Tapestry with Mary Hynes
How K-pop band BTS is helping fans a world away navigate identity and hardship
The seven member boy band, who sing and rap mostly in Korean, share a coming of age story in their lyrics that has their fans thinking about representation, self-esteem and hope.
Watch the self-talk: The dangers of typecasting yourself
I’m a hard worker. He’s a sloth. I’m an introvert. She’s a social butterfly. It’s easy to label yourself and others. But writer Dan Brooks says typecasting yourself can curtail your life.
How COVID-19 lockdowns interrupted this introvert author's journey to extrovert
One introvert tells Tapestry how her journey to live life like an extrovert has been upended by the coronavirus pandemic, just as she had become skilled at the “whole leaving-the-house thing.”
Introverts in the pandemic
Introvert Jessica Pan reflects on her ‘nightmarish’ quest to live like an extrovert for a year. American freelance writer Dan Brooks cautions against typecasting yourself. And, a Moncton couple recommends a song for our Soundtrack for the Soul that made them “laugh out loud.”
Why is the world so beautiful? An Indigenous botanist on the spirit of life in everything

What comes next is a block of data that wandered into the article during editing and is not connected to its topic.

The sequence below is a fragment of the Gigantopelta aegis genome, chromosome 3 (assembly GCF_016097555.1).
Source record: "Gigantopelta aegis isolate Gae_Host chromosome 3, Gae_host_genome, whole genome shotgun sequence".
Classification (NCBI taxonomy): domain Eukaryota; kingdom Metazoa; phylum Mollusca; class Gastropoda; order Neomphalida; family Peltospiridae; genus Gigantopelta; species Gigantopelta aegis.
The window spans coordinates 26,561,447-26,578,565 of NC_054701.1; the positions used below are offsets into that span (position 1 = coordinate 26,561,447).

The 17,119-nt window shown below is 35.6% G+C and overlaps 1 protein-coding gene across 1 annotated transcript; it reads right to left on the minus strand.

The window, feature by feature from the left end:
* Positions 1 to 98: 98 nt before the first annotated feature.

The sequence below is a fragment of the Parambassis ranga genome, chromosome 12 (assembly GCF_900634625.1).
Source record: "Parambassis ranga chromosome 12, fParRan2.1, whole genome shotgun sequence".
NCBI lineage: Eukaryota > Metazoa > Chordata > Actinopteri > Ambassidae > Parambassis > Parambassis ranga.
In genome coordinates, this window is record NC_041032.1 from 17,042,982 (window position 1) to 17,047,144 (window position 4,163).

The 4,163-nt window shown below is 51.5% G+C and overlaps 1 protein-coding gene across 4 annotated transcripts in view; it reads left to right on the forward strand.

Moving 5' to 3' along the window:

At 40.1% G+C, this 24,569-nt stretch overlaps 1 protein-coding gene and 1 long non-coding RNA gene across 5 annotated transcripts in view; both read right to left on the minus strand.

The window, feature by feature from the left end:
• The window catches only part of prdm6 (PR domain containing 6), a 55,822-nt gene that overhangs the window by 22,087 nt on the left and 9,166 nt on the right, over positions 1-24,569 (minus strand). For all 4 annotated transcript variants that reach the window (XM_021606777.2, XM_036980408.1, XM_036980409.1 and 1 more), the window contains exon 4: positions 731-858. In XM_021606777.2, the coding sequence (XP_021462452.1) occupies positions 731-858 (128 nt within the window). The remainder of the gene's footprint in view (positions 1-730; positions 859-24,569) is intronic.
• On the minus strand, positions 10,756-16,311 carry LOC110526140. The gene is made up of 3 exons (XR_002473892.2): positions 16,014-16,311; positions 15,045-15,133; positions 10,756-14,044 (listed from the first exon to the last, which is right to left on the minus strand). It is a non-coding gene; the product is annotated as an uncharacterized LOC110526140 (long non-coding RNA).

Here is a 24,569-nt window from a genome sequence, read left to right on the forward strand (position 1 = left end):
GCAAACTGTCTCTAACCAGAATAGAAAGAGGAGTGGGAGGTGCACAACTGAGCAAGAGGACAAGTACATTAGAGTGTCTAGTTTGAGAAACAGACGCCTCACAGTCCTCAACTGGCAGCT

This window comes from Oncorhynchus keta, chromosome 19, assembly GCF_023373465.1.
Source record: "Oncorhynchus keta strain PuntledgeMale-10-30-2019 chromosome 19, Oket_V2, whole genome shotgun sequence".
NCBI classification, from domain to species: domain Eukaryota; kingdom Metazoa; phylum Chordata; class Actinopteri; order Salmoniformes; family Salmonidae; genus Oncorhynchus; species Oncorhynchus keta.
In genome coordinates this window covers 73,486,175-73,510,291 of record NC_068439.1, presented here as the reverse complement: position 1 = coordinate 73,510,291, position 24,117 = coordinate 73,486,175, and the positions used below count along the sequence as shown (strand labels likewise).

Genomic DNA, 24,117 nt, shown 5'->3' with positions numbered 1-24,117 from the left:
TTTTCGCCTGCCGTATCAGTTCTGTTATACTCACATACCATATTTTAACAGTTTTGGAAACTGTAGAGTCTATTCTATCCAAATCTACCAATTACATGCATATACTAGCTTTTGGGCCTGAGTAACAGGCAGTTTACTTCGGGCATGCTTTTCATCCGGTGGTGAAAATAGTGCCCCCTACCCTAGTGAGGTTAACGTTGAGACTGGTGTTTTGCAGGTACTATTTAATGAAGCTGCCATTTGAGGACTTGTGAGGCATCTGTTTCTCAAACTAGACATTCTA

Robin Wall Kimmerer is an acclaimed botanist who blends her scientific studies with her Indigenous upbringing. She says there is much to be learned about how to interact respectfully with the earth, from the behaviour of plants.
The Vatican refuses to bless same-sex unions. Some LGBTQ Catholics are staying anyway
Xorje Olivares looks for solace and hope from his church. Unfortunately for Xorje, his church is Catholic and he's gay. With a recent missive from the Vatican reiterating its refusal to bless same-sex unions, Xorje is disappointed, but he's also not about to leave.
LGBTQ Catholics and why they stay
Xorje Olivares looks for solace and hope from the Catholic church. However, he's gay and the formal church continues to identify same-sex unions as a sin. Olivares shares what a different vision of the capital-C church could look like. Plus, Jane Goodall, who is this year's Templeton Prize winner.
We can't solve an unethical economy with personal boycotts, says Concordia prof
Zeynep Arsel is an associate professor of marketing at Concordia University in Montreal, and she says that though your refusal to eat meat or shop at Amazon might come from a personal, ethical place, it's wrong to put that burden on average people to solve nation-wide and international problems.